Even the most quixotic of observers must surely have been forced to admit, in the light of the shocking pictures of abuse suffered by Iraqi prisoners at the hands of US (and probably British) soldiers and security personnel, that the state of affairs in Iraq is not quite the rosy one that some wish to portray it as.
But while the macabre photos from Abu-Ghraib jail may have shocked many people around the world, they came as no surprise to members of the Christian Peacemaker Teams, who have been monitoring the situation in Iraq at intervals since October 2002.
Since August 2003, CPT members have been focusing on the issue of Iraqi detainees, and in January presented a report to the Coalition Provisional Authority detailing widespread abuse and torture of Iraqi prisoners, with data gathered from 72 separate case-studies over a seven-month period.
Quite apart from the suffering endured by Iraqi detainees and their families, the report highlighted the long-term dangers of CPA policies, such as the heightened risk of attacks on coalition soldiers, and an increase in the popularity of anti-coalition resistance groups.
On-line testimonies have also been posted by members of Voices in the Wilderness, as has the correspondence of independent human rights monitor Jo Wilding. Their regular snapshots of life in Iraq paint a picture of increasing disillusionment (or outright hostility) amongst Iraqi people towards the occupying forces.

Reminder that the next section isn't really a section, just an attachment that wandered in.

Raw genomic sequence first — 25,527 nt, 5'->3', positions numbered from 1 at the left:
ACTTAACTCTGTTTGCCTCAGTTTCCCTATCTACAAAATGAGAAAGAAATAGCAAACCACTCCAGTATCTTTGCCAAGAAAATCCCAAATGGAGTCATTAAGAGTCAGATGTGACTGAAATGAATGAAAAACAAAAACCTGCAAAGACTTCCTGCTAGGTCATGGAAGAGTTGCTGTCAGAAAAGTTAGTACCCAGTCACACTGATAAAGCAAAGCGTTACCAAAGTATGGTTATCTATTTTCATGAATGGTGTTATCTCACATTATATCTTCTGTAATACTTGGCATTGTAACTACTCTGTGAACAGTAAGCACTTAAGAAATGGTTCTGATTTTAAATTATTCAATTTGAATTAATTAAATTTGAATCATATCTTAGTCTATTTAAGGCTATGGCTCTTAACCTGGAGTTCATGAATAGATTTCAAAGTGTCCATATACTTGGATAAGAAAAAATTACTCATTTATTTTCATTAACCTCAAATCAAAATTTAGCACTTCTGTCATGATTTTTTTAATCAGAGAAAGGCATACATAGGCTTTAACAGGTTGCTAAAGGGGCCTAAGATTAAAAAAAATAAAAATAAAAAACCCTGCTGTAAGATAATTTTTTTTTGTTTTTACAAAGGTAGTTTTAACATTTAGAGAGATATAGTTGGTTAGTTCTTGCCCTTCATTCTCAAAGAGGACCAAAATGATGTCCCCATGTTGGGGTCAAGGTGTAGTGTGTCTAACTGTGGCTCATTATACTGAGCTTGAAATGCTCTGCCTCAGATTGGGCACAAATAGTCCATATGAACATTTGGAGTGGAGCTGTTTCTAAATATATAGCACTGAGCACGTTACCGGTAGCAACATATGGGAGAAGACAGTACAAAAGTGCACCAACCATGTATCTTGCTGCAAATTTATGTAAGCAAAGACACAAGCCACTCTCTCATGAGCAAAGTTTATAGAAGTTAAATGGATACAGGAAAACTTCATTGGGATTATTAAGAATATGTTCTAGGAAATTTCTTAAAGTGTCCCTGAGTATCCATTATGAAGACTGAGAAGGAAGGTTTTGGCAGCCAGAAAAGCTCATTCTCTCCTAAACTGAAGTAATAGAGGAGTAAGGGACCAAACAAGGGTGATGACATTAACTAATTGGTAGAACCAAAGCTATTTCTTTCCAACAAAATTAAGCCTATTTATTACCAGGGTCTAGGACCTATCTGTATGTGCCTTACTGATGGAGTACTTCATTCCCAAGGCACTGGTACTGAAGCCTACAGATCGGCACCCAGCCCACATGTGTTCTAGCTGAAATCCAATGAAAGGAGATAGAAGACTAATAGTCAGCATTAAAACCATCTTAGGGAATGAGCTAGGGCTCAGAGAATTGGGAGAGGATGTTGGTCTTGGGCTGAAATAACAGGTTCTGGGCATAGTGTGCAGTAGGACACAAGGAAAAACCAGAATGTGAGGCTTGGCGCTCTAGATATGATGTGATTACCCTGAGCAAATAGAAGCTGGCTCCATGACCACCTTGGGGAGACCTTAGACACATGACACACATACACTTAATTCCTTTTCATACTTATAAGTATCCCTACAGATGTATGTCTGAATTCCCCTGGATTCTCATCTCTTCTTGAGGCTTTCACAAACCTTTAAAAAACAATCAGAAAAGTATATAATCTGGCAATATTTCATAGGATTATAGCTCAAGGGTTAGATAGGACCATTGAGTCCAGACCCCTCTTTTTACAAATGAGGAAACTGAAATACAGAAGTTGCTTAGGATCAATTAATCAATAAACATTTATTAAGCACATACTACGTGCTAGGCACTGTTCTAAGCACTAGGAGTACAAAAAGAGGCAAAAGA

Arrests are commonplace, often based on scant information or hearsay; convictions are rare. Mass arrests also occur, with the seemingly indiscriminate rounding up of all young men in a given area. This can have a crippling effect - financially as well as emotionally - on the men's families.
Meanwhile, there is little evidence that Iraq's infrastructure is undergoing the comprehensive reconstruction promised by George W Bush and Tony Blair.
Electricity is sporadic, cutting in and out unpredictably, and many schools and hospitals are closed or in disrepair.
Although reconstruction contracts are being awarded, typically to US firms such as Bechtel or Halliburton, these are then often sub-contracted (and even sub-sub-contracted) to other companies for a reduced fee, leading to poor quality work
Many people are suspicious of the Governing Council appointed in July of last year, seeing them as shady puppets of the coalition. The new flag, according to Jo Wilding's investigations, is “universally unpopular” and a “superficial irrelevance” to the majority of people. One
recent poll suggests that up to 60% of Iraqi people would like coalition forces to leave, and that over 70% regard them as occupiers. As the 30 June deadline for a “handover of power” looms, and members of the Iraqi governing council start being assassinated, the prognosis for the future of Iraq remains as open as ever.